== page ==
a.      Benedict’s test- 1mg of extract was shaken with 10ml of distilled water, filtered and to the concentrated filtrate add few drops of Benedict’s solution boiled for few seconds, formation of brick red color precipitate indicates the presence of carbohydrates.

b.      Anthrone test- 1mg extract wasshaken with 10ml of distilled water, filtered and to the concentrated filtrate add few drops of Anthrone’s reagent boiled for few seconds, formation of blue or green color indicates the presence of carbohydrates.

c.       Fehling’s test-1mg of methanolicextract was shaken with 10ml of distilled water, filtered and to the concentrated filtrate add few drops of equal parts of both Fehling solution A and B, boiled for few seconds, formation of brick red color precipitate indicates the presence of reducing sugars.

d.      Molisch’s test- 1mg of methanolicextract wasshaken with 10ml water, filtered and the filtrate wasconcentrated, to the filtrate add 2 drops of freshly prepared 20% alcoholic solution of α- naphthol wasadded. 2 ml of conc. sulphuric acid was also added. Red-violetring appear, indicating the presence of carbohydrates which disappear on the addition ofexcess of alkali.

3. Proteins

a. Biuret’s test- To 1ml of hot methanolic aqueous extract, added 5-8 drops of 10% w/v sodium hydroxide solution and added1 or 2 drops of 3% w/v copper sulphate solution. Formation of violet red color occurs.

b. Millon’s test- 1ml of aqueous extract dissolved in 1 ml of distilled water and added 5-6 drops of Millon’s reagent. Formation of white precipitate, which turns red on heating, indicated the presence of proteins.

4. Flavonoids

a. Shinoda’s test- 1mg of methanolicextract was dissolved in 5ml of ethanol and to this adds 10 drops of dilute hydrochloric acid followed by a small piece of magnesium. Formation of pink, reddish or brown colour occurs indicates the presence of flavonoids.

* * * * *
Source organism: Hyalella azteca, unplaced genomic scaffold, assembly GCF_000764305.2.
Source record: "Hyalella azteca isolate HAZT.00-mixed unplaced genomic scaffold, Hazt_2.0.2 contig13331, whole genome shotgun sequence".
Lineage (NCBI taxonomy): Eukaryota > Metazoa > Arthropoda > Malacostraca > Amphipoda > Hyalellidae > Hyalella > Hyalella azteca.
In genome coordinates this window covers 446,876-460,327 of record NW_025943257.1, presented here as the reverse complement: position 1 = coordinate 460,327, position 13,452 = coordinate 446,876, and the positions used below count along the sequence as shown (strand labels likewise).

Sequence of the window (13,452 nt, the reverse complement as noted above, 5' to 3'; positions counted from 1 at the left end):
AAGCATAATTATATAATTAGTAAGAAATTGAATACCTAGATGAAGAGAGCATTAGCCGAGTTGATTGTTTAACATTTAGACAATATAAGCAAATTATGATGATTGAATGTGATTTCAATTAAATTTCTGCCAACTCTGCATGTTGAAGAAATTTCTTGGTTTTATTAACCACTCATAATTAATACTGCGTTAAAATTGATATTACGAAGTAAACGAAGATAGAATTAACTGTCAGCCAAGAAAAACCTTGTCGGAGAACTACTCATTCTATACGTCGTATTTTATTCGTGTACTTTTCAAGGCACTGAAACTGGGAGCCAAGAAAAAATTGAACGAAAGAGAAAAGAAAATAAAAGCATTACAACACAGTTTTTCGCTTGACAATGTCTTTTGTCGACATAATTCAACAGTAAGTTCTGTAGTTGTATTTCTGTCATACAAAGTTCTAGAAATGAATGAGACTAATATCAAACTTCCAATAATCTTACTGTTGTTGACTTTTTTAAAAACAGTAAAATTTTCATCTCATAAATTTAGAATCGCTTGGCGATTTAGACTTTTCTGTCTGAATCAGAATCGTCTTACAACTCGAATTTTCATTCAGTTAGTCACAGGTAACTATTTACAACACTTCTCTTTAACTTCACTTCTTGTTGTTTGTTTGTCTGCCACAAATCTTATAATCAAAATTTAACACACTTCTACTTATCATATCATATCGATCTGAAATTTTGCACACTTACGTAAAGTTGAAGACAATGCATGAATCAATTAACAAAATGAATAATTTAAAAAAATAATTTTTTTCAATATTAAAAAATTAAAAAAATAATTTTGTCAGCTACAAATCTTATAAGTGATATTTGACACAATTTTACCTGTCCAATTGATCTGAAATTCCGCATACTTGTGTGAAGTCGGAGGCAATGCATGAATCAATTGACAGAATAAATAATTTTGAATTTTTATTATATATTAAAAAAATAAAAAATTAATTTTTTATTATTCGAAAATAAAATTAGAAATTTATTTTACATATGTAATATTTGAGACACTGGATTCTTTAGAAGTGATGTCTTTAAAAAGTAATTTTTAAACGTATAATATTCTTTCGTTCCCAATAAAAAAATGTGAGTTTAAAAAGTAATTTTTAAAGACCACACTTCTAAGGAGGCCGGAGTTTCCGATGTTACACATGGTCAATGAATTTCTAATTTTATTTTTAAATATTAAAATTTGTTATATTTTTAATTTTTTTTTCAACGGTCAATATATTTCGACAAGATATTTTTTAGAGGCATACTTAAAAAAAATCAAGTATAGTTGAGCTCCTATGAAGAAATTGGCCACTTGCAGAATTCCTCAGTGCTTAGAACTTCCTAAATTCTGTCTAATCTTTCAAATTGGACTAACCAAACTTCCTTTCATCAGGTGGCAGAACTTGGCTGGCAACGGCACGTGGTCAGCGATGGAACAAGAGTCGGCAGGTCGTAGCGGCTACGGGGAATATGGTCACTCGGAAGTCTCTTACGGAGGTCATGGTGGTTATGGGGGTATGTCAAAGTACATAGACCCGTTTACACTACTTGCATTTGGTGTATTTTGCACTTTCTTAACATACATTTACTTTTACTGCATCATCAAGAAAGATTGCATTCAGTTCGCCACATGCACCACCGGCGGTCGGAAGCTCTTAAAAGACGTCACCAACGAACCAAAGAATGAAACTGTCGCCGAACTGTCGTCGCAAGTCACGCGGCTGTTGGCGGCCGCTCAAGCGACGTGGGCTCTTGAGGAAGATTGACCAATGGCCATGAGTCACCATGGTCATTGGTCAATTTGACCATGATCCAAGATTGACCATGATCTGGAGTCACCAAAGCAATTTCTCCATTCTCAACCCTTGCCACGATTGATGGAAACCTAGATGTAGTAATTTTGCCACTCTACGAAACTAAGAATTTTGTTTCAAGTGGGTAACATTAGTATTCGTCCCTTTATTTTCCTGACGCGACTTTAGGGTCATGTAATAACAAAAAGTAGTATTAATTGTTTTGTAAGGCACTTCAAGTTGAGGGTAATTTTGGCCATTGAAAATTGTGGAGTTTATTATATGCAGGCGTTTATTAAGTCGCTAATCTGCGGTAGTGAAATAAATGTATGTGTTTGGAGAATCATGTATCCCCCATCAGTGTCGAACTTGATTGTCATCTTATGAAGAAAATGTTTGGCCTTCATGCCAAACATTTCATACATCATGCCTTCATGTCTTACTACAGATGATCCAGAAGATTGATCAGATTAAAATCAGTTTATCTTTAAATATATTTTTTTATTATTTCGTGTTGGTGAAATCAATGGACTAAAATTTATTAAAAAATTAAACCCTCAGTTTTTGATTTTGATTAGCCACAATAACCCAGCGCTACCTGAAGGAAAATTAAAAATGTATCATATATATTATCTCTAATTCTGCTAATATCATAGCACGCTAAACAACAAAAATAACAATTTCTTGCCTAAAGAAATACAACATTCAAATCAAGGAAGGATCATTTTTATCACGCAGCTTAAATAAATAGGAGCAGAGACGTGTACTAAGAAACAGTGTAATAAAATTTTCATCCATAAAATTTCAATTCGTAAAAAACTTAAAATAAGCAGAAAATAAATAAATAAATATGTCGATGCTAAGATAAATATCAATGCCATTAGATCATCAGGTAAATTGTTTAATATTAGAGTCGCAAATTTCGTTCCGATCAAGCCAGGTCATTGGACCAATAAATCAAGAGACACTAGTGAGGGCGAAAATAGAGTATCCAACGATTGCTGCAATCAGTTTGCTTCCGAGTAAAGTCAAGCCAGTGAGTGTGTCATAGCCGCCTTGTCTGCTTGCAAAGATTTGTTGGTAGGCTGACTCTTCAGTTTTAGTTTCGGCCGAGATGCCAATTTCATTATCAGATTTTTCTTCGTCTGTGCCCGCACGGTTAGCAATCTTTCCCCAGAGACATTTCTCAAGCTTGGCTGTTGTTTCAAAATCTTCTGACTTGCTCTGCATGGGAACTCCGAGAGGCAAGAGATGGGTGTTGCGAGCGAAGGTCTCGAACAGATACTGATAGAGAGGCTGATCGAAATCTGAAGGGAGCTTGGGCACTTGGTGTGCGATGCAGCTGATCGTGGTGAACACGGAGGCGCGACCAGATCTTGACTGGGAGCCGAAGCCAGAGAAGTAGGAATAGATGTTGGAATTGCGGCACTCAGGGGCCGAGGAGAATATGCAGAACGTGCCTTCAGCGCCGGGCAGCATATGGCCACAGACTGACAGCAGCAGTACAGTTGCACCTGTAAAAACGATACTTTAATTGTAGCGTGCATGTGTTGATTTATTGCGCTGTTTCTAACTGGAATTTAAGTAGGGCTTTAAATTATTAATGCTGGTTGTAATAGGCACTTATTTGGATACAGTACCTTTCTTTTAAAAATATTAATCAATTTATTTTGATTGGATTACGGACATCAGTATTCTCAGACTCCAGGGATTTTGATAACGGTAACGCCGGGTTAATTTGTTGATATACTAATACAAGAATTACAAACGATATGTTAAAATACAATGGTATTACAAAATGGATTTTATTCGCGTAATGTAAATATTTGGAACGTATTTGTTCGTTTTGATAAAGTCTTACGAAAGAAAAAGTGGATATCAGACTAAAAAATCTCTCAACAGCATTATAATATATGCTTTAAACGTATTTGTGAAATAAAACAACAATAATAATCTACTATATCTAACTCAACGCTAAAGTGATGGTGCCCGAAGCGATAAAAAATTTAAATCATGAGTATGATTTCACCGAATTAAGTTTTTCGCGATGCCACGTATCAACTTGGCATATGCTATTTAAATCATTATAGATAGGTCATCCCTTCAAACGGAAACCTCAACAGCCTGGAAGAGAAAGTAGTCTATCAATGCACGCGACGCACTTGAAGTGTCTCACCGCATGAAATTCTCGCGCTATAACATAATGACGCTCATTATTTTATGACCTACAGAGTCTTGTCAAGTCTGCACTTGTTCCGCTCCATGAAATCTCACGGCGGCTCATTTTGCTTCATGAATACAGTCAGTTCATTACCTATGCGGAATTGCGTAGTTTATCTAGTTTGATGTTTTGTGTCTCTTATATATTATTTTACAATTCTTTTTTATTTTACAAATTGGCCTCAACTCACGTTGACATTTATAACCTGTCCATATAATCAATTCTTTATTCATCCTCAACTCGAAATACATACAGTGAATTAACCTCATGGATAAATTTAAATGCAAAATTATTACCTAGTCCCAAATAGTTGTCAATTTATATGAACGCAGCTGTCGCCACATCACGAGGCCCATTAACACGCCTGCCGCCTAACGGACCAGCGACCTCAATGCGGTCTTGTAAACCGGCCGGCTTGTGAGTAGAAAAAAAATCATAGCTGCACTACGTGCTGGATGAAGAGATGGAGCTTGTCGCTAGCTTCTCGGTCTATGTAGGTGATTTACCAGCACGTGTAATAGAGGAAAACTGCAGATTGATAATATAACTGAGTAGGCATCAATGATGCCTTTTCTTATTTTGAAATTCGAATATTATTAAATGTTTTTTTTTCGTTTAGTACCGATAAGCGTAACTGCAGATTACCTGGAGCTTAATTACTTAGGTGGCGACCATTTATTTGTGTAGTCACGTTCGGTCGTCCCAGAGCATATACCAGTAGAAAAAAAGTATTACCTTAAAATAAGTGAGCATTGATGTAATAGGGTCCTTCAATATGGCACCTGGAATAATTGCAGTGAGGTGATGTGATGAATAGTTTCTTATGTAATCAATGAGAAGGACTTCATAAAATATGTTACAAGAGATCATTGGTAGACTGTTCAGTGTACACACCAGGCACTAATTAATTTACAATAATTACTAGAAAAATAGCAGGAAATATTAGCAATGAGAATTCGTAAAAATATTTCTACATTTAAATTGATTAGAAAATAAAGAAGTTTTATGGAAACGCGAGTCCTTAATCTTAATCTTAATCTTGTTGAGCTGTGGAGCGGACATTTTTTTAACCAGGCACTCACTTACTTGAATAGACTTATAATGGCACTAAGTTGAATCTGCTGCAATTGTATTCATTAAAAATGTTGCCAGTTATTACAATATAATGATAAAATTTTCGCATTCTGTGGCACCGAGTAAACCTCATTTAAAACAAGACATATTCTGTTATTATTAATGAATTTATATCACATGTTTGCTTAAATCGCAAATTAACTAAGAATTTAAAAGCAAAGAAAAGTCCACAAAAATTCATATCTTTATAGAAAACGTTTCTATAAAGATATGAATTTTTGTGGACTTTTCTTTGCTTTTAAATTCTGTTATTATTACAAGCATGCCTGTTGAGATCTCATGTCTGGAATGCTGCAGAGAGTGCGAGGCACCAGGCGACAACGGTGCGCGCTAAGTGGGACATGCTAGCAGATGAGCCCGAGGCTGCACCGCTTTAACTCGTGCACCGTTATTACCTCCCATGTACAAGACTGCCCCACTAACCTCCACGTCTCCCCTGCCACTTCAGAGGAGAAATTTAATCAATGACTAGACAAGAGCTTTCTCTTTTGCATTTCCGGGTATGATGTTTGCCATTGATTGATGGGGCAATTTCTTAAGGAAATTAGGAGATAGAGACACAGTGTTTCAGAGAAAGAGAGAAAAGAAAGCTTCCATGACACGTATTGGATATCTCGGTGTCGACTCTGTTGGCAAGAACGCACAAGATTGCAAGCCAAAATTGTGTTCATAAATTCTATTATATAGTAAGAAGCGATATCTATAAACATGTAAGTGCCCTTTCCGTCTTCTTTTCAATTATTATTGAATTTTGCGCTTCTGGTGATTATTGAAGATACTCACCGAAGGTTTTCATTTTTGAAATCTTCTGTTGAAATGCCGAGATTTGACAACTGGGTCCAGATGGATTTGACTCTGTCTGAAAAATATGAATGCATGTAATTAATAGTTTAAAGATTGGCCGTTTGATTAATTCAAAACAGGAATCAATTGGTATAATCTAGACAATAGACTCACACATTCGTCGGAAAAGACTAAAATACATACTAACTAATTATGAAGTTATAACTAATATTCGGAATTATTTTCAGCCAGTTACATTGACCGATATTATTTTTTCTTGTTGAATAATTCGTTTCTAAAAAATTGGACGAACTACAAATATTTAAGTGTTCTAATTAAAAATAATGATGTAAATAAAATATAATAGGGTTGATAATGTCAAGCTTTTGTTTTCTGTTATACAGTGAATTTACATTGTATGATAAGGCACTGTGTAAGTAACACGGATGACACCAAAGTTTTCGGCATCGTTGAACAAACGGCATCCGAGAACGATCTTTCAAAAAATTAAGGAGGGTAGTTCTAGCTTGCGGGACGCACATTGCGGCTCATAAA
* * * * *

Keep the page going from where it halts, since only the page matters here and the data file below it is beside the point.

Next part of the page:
b. Alkaline reagent test-To 1mg of extract adds 10% ammonium hydroxide solution, yellow fluorescence indicating the presence of flavonoids.

5. Glycosides

a. Molisch’s test- 2 mg of methanolicextract was shaken with 10ml of water, filtered and the filtrate was concentrated. To this filtrate add 2-3 drops of Molisch’s reagent, mixed and added 2ml of concentrated sulfuric acid carefully through the side of the test tube. Reddish violet ring appear, indicating the presence of glycosides.

6. Triterpenoids

a. Liebermann - Burchard’s test-2 mg of dry extract was dissolved in acetic anhydride, heated to boiling, cooled and then added1 ml of concentrated sulphuric acid along the sides of the test tube. Formation of a pink colour indicates the presence of triterpenoids.

7. Resins

One ml of methanolic extracts dissolved in acetone and solution was poured in distilled water. Turbidity indicates the presence of resins.

8. Saponins

In a test tube add 5 ml of methanolic extract, a drop of sodium bicarbonate solution was added. Test tube was shaken vigorously and left for 3 minutes. Formation of honeycomb like froth indicates the presence of saponins.

9. Tannins

To 1-2 ml of methanolic extract, few drops of 5% w/v FeCl3 solution were added. A green color indicated the presence of gallotannins, while brown color indicates the presence of pseudotannins.

10. Starch- 0.01 g of Iodine and 0.075 g of potassium iodide were dissolved in 5 ml of distilled water and 2-3 ml of methanolic extract was added. Formation of blue color indicated the presence of starch.

Results

Table 1. Phytochemical screening of methanolic extract 

Tests

Results

 Alkaloids

·         Wagner’s test

·         Hager’s test

·         Mayer’s test

 

+ve

-ve

-ve

Carbohydrates

·         Anthrone’s test

·         Molisch’s test

·         Fehling’s test

 

-ve

+ve

-ve

Proteins

·         Biuret’s test

·         Millon’s test

 

+ve

+ve

Flavanoids

·         Shinoda’s test

·         Alkaline reagent test

 

+ve

+ve

           Glycosides

·         Molisch’s test

 

-ve

Triterpenoids

·         Libermann-Burchard test

 

-ve

Resins

+ve

Saponins

-ve

Tannins

+ve

Starch

-ve

Evaluation of Antioxidant Activity

The stock solution of 1 mg/ml was prepared by weighing 10 mg of extract and dissolving it in a 10 ml of methanol. 6 ml was taken from this stock solution and diluted upto 60 ml with methanol, various dilutions were prepared from the stock solution and then prepared several dilutions (10, 20, 30, 40, 50, 60, 70, 80, 90 and 100 µg/ml respectively) the absorbance was measured at 517 nm.

Ten mg in 10 ml stock solution. 6 ml from this stock solution and make up the volume upto 60 ml with methanol. 1ml of the prepared solution was taken and it was diluted upto 10 ml with methanol similarly various concentration were prepared for sample 10 to 100 µg/ml solution.